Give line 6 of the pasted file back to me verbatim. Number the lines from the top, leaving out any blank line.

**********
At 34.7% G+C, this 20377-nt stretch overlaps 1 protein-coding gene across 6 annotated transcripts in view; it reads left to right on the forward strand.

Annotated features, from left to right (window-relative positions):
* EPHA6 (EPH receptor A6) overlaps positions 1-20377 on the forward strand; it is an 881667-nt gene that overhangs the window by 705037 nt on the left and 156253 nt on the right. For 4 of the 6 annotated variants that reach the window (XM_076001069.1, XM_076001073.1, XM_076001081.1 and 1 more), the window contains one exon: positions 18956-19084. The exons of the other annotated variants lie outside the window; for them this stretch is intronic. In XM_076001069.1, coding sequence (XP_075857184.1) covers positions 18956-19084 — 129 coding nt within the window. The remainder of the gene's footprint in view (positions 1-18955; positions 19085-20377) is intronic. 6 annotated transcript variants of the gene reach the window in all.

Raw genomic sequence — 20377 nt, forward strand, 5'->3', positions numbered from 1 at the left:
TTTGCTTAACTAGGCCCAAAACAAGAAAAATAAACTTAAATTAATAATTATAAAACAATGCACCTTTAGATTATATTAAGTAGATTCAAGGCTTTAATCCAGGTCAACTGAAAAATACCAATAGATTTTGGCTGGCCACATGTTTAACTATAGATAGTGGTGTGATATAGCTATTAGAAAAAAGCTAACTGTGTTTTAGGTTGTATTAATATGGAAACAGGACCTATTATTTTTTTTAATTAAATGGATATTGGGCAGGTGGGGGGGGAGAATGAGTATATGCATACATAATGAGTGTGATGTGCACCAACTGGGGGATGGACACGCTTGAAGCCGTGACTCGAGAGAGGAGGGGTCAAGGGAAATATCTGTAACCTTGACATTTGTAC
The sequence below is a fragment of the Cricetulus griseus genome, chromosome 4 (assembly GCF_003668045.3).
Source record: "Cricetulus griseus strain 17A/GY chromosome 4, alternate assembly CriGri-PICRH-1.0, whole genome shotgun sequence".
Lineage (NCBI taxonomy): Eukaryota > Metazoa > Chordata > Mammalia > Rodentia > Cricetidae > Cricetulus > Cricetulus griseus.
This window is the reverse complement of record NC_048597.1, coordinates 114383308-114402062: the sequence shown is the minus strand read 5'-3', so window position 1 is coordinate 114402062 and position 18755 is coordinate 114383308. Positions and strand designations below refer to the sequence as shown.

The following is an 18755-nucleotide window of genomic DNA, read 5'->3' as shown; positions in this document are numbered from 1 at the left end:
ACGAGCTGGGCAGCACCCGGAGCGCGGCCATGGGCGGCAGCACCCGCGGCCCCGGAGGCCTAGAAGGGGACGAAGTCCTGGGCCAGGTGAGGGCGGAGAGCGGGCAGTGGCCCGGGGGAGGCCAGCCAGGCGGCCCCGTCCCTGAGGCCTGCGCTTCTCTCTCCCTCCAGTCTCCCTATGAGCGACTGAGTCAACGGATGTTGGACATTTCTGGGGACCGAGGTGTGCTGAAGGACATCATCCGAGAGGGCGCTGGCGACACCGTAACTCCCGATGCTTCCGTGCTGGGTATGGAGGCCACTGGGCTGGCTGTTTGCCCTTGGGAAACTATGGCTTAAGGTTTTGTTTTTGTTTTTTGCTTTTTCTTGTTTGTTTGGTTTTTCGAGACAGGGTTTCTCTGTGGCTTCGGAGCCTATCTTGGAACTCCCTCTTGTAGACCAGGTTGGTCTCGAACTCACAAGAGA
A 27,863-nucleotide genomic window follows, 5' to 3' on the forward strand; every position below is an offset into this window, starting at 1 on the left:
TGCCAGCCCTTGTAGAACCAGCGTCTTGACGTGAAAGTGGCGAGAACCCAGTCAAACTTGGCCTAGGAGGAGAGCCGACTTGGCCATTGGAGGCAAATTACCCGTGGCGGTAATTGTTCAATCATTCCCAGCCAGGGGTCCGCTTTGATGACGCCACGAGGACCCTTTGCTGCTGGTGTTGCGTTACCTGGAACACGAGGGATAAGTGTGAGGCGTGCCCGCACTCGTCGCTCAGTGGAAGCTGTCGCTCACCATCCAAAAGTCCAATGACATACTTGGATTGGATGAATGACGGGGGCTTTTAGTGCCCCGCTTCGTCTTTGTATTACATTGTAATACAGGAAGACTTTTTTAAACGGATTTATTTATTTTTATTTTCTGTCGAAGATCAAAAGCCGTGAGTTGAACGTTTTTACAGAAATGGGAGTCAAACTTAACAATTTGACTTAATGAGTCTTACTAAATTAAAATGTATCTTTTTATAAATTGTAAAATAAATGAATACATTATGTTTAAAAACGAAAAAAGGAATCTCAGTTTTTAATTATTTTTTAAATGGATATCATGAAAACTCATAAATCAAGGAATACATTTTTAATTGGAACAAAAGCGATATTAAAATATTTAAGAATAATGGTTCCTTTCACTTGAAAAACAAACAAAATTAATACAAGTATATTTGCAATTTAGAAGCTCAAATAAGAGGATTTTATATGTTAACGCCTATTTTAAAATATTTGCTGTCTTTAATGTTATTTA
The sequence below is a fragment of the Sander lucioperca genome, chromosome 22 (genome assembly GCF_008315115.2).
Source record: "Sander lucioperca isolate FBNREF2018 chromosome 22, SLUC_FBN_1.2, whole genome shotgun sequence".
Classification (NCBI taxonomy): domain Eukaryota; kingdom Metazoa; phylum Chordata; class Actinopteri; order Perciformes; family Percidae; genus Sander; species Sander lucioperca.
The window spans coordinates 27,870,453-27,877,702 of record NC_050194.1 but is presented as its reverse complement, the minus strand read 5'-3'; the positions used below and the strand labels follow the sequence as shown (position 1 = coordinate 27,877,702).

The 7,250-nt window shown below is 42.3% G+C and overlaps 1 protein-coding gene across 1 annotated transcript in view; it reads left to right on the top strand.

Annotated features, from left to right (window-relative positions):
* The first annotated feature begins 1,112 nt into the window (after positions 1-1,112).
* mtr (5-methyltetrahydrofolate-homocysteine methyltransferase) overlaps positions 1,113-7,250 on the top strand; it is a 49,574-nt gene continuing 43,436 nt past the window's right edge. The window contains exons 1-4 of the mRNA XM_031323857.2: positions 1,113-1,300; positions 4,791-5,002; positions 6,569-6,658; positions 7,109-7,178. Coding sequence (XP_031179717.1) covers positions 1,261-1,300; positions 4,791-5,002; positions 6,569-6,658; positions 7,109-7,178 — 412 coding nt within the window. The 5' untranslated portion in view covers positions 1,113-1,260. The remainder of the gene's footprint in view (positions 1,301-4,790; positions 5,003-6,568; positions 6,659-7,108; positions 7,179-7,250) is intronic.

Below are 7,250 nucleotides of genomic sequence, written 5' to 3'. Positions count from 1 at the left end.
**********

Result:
The sequence below is a fragment of the Cricetulus griseus genome, chromosome 4 (assembly GCF_003668045.3).